The mount has two parts: one that goes into the wall and the other one that fits onto the rear of your TV. The mount will usually come with an assortment of screws. If you’ve done your VESA homework, you should not have any trouble fitting the screws into the holes of your TV. Before bringing together the two components of the bracket, attach the required cables to your OLED TV.

Irrespective of how light or small your TV is, you cannot pull the task off as a single individual. Therefore, hire help. Have assistance on standby before you go ahead with the mounting. If you’re not sure about mounting the stand yourself, you can always hire professional services.

Hiding the Cables

A wall-mounted TV will have a couple of cables running from and to it – one line for power and the other to hook it up with your peripherals such as your Blu-ray player, gaming console, etc. You could be dealing with more than two cables if the various connected devices use their lines.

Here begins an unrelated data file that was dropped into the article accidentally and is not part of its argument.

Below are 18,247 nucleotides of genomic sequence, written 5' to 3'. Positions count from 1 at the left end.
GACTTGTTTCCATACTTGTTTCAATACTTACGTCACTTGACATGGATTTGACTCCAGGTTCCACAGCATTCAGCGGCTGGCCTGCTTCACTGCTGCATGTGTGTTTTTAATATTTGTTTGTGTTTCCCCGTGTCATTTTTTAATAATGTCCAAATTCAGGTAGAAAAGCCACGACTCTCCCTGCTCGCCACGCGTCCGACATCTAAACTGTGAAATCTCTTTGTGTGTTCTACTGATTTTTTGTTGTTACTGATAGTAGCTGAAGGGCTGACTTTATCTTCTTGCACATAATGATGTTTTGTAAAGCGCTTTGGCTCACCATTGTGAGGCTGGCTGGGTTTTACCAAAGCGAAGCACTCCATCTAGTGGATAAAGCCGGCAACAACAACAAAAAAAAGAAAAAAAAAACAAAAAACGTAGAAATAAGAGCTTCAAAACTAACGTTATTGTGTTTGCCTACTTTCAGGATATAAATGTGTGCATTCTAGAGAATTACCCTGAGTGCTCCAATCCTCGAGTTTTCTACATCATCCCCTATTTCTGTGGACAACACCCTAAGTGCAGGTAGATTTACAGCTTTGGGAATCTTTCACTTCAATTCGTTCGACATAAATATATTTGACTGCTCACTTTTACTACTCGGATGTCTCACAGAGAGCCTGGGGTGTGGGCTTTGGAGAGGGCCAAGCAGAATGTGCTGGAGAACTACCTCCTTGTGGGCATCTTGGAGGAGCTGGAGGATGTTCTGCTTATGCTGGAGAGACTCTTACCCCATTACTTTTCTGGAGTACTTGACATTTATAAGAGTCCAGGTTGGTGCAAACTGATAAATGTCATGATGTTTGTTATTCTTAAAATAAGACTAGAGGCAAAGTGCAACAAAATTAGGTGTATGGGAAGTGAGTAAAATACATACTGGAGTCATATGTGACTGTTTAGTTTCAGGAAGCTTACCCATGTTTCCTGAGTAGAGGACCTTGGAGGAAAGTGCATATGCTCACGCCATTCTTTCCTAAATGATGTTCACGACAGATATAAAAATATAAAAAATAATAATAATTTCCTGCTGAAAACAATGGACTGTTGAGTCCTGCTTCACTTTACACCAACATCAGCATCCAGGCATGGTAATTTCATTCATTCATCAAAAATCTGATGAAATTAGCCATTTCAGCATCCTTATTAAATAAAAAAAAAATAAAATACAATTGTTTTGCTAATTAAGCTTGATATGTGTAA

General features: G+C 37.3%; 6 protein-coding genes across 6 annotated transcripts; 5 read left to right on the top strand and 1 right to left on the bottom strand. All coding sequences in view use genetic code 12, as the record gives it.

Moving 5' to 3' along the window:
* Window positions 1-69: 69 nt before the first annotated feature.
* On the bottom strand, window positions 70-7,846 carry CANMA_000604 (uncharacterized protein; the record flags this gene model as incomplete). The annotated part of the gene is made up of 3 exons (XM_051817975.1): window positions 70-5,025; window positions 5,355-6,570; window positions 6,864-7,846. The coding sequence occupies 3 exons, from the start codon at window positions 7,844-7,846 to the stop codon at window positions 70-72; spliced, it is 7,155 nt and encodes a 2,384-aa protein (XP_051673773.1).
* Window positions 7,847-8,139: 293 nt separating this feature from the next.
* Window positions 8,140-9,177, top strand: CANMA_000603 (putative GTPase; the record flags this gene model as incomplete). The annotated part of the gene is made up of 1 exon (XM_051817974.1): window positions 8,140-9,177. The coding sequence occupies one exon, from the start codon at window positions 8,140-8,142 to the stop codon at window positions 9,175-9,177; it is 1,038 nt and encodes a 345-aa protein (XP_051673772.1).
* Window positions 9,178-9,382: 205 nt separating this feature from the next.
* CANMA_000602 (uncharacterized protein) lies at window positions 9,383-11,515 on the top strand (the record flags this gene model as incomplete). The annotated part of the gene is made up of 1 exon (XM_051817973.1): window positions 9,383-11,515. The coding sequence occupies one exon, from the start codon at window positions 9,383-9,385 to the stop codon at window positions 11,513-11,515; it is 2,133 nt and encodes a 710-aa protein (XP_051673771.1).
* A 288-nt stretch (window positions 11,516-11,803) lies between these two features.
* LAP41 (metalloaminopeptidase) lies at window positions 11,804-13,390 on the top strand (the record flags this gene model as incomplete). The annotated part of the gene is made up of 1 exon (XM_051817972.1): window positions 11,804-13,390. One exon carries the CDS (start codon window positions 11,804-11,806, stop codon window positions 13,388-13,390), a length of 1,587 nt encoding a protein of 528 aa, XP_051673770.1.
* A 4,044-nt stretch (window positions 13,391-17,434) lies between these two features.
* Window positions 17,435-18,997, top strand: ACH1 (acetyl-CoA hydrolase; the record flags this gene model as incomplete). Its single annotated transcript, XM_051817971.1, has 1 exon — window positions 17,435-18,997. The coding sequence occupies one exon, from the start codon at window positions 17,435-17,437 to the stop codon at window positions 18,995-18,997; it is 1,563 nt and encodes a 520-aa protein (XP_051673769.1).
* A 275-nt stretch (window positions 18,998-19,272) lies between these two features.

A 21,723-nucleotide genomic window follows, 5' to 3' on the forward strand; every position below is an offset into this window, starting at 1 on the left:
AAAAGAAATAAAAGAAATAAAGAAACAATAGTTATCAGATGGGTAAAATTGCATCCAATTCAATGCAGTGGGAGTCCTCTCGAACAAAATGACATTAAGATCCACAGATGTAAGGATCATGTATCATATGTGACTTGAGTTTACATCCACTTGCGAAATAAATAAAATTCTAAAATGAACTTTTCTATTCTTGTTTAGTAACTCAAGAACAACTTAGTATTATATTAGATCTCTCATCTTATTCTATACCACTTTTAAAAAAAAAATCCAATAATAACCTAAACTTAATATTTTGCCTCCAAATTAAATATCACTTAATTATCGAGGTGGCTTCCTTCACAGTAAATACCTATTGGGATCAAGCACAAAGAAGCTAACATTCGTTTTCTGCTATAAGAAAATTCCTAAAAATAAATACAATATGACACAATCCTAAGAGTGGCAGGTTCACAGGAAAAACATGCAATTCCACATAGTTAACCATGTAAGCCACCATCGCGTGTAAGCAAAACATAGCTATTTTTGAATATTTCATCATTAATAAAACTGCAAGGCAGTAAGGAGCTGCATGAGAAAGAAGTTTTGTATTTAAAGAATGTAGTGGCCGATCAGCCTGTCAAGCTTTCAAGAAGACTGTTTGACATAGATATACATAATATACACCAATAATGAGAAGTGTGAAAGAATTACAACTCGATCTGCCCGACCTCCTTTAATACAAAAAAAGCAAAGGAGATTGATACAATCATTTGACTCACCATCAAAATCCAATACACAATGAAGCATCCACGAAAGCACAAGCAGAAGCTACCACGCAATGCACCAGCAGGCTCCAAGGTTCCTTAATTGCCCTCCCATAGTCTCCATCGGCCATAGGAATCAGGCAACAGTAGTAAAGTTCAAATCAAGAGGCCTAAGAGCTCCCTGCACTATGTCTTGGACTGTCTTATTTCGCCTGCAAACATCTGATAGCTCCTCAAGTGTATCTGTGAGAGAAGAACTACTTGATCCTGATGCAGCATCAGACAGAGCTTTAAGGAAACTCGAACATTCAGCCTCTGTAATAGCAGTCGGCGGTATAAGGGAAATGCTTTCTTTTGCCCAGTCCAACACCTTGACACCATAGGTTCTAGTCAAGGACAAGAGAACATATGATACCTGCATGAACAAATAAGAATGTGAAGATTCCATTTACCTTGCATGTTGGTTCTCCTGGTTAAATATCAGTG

Irrespective of whether you have two cables or half a dozen of them to work with, stow them away as discreetly as possible for a clean looking setup. Use cable trunks or trays to conceal the cables.

Another method is running the cables behind the wall, using an in-wall power kit. This Echogear EGAV-CMIWP1 Wall Cable Management Kit is the power kit to consider if you opt for this method.


Most separately sold wall mounts come pre-assembled and also pack in the drill template and screws needed for the job. If it’s your first time installing a wall mount, look for pre-assembled kits so that you need not begin from scratch.

Also, look to buy a wall mount from established brands to benefit from a quality product and good customer support. Suppose you made a blunder during the installation or need professional installation services at any point during the process. In that case, a capable support team will look out for your needs and concerns better.